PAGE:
Unfortunately, one in five women are affected by thyroid dysfunction, and half of these women are undiagnosed. To verify a possible thyroid condition, request a complete set of thyroid tests beyond just the standard thyroid stimulating hormone (TSH) test. Additional tests include thyroid antibodies for autoimmune reactions, such as TPO, TBG, TSI and TBII. Further testing would include Free T4, Free T3, Free Thyroxin Index, T7 and Reverse T3 (rT3).
The standard pharmaceutical approach for hypothyroidism is a synthetic hormone called Levothyroxine (Levoxyl, Synthroid and Unithroid) that elevates T4 production, but it can cause depression and weight gain due to the inability to achieve optimal levels, per Chicago’s Rush University Medical Center Report and The Journal of Clinical Endocrinology and Metabolism. Optional pharmaceuticals include Armour Thyroid or NP derived from animal thyroids that contain both T3 and T4 and are often preferred by functional medicine doctors and naturopaths.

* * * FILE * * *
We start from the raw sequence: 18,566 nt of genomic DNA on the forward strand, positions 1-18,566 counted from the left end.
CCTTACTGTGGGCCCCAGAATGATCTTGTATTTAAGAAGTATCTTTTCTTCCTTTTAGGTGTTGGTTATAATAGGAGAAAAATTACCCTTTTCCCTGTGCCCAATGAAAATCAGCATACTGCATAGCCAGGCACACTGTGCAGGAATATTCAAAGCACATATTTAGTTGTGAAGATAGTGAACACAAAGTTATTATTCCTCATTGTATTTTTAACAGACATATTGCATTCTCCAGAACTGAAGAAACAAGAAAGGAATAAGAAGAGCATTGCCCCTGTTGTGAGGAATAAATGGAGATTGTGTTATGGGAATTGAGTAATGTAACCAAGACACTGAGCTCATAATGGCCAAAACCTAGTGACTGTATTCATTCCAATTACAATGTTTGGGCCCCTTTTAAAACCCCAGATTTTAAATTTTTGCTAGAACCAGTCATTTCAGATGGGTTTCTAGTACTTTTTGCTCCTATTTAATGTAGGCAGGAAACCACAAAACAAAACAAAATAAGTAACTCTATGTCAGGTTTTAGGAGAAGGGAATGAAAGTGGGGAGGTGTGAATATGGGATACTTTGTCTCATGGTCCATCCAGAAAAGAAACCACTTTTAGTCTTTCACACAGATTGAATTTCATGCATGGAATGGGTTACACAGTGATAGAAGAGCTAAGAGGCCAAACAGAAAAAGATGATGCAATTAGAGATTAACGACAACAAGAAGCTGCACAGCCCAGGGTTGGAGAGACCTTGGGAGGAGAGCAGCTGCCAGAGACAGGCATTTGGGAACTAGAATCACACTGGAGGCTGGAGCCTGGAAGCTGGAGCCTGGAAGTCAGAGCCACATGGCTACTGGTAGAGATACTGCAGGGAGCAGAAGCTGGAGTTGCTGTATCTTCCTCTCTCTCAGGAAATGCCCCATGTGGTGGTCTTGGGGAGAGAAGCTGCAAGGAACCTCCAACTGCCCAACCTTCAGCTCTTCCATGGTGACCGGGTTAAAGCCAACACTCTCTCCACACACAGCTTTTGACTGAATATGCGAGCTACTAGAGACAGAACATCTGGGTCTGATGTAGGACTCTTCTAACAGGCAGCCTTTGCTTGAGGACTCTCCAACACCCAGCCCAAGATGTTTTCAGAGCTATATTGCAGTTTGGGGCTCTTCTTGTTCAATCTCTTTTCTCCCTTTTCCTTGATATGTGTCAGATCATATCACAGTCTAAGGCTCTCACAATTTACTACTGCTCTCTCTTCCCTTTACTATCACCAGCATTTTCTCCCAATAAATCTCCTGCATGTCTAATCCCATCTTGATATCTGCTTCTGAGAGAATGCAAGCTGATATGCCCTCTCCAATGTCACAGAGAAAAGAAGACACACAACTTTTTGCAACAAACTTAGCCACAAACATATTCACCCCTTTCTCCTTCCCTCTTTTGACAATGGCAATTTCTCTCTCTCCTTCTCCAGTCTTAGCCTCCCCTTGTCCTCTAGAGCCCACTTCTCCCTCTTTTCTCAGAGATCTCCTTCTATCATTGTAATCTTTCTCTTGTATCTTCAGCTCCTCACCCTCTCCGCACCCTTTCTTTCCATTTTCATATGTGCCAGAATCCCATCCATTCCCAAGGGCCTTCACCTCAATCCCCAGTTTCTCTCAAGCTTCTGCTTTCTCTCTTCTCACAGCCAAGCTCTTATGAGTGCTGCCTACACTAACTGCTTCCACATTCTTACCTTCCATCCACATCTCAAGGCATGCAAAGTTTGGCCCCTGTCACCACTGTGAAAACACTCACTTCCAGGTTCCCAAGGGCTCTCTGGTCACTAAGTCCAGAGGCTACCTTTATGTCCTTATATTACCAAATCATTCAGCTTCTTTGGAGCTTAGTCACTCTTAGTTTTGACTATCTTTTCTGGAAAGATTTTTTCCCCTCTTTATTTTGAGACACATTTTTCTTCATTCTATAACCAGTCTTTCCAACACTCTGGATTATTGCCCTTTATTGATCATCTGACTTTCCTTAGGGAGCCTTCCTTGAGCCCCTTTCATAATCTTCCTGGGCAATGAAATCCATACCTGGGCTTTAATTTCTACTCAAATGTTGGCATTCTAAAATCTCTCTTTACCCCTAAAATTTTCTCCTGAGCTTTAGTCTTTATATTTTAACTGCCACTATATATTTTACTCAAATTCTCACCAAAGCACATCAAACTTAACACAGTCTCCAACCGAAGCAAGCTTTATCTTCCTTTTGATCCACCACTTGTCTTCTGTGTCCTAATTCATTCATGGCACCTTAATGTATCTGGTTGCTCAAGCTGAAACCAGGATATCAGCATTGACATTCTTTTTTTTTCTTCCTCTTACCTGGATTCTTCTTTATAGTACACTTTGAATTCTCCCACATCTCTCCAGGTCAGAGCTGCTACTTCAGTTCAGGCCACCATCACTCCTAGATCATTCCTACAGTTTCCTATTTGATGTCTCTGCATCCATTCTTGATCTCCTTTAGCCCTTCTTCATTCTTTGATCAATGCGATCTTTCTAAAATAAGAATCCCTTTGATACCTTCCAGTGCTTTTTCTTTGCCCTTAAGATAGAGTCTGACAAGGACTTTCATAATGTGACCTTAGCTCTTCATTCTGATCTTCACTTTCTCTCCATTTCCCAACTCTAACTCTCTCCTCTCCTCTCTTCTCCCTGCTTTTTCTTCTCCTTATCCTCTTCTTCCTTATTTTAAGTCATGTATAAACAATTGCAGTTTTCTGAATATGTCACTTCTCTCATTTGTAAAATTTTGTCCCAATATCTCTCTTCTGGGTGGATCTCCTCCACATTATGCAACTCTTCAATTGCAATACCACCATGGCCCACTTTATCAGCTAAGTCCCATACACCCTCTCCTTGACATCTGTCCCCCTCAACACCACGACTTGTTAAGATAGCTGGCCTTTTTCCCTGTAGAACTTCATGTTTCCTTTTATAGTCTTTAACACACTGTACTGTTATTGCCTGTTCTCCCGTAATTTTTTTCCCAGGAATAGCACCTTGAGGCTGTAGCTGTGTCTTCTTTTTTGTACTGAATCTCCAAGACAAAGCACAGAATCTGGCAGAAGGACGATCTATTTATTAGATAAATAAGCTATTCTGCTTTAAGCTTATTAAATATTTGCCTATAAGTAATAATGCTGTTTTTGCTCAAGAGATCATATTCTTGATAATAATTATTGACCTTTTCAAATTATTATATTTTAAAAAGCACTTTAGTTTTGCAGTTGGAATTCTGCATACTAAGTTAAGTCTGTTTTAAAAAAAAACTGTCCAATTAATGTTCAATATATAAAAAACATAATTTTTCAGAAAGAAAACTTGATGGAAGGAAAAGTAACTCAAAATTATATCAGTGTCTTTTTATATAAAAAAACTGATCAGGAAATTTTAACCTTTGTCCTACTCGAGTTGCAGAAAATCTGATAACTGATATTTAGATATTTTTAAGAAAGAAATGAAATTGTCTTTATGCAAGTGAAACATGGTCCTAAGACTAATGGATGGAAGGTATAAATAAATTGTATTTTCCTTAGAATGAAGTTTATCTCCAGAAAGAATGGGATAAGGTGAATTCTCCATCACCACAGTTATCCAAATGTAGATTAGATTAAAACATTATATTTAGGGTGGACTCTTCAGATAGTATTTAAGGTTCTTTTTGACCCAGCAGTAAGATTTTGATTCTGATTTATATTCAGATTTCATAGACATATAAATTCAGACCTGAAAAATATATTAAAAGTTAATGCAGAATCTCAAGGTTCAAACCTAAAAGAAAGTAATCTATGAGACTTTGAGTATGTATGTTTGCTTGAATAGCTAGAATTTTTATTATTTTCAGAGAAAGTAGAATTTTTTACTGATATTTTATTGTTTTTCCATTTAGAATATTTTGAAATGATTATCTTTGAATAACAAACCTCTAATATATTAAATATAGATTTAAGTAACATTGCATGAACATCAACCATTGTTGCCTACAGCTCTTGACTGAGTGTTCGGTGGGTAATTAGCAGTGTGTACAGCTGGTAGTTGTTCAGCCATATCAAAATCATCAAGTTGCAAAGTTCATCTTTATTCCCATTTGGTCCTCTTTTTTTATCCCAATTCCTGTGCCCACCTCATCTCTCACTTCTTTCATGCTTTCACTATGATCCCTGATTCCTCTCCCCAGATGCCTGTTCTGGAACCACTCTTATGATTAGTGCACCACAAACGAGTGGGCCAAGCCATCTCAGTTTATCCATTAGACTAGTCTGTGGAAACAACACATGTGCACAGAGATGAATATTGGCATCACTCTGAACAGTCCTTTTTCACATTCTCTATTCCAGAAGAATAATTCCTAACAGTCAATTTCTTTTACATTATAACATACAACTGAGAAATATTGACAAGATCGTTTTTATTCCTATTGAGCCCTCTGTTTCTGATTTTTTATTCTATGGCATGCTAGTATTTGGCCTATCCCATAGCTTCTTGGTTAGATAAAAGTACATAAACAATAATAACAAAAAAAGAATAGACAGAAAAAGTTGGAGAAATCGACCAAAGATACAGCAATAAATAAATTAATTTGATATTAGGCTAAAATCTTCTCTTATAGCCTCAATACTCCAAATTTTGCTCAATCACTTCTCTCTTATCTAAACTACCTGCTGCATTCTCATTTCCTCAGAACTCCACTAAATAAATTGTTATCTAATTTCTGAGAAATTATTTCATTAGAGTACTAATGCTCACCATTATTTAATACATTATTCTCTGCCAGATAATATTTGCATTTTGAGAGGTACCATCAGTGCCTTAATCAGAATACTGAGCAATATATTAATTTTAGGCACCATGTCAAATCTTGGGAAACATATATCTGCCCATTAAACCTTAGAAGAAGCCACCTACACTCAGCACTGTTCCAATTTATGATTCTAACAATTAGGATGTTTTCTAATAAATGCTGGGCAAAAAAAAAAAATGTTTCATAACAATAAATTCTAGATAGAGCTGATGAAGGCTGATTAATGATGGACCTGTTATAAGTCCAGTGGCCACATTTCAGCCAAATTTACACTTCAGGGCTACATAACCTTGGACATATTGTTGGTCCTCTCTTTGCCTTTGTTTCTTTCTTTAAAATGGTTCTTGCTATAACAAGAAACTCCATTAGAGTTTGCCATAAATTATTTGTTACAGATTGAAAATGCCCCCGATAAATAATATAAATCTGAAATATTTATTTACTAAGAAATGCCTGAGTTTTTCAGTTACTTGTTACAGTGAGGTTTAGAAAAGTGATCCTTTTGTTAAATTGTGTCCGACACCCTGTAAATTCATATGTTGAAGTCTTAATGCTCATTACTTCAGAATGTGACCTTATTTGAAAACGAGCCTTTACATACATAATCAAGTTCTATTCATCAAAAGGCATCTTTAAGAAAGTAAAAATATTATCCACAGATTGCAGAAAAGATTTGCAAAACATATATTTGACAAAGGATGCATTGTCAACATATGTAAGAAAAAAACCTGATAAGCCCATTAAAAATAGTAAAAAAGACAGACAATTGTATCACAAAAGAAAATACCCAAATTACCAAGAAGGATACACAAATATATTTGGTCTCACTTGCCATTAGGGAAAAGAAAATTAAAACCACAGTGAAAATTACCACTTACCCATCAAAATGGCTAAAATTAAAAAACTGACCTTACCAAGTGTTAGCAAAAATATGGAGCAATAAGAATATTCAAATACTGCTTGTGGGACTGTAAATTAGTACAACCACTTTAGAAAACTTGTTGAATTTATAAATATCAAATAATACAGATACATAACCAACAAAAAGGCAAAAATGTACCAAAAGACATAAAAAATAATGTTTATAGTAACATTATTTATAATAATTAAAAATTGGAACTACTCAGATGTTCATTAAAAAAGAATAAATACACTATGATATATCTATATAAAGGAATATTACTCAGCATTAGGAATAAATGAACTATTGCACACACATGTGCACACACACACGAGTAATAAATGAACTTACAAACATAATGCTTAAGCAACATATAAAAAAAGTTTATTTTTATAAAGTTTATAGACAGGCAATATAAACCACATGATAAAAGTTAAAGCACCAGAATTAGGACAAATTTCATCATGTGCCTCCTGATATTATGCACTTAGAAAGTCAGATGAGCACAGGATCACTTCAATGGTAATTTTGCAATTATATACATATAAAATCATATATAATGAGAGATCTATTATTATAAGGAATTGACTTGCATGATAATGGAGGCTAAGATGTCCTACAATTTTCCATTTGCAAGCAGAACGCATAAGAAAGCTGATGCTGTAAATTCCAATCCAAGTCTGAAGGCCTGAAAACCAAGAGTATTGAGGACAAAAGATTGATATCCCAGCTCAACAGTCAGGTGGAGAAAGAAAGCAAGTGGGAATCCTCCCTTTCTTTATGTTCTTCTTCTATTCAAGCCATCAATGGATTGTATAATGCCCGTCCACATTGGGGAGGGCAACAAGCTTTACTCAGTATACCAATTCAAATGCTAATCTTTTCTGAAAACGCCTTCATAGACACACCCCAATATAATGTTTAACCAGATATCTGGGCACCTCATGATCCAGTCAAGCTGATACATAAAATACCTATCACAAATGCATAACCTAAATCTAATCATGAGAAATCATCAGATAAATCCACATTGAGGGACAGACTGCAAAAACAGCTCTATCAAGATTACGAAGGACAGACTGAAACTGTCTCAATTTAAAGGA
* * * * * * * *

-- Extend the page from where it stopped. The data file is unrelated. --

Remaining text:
There are myriad causes, such a vitamin or mineral deficiency and also gluten sensitivity (celiac disease or non-celiac gluten sensitivity). Gluten may provoke an autoimmune response, and a gluten-free diet for six weeks—while monitoring for signs of non-celiac sensitivity such as headache, bloating, gas or brain fog—may be very helpful. A nonaggressive means of managing thyroid dysfunction with complete objective testing will heal the root cause.
Source: Steven M. Nickels, DC, DACBN, DCBCN., Science Based Wellness & Chiropractic, 10033 Sawgrass Dr. West, Ste. 204, Ponte Vedra Beach. Diplomate/Board Certified. Florida License # CH0006361.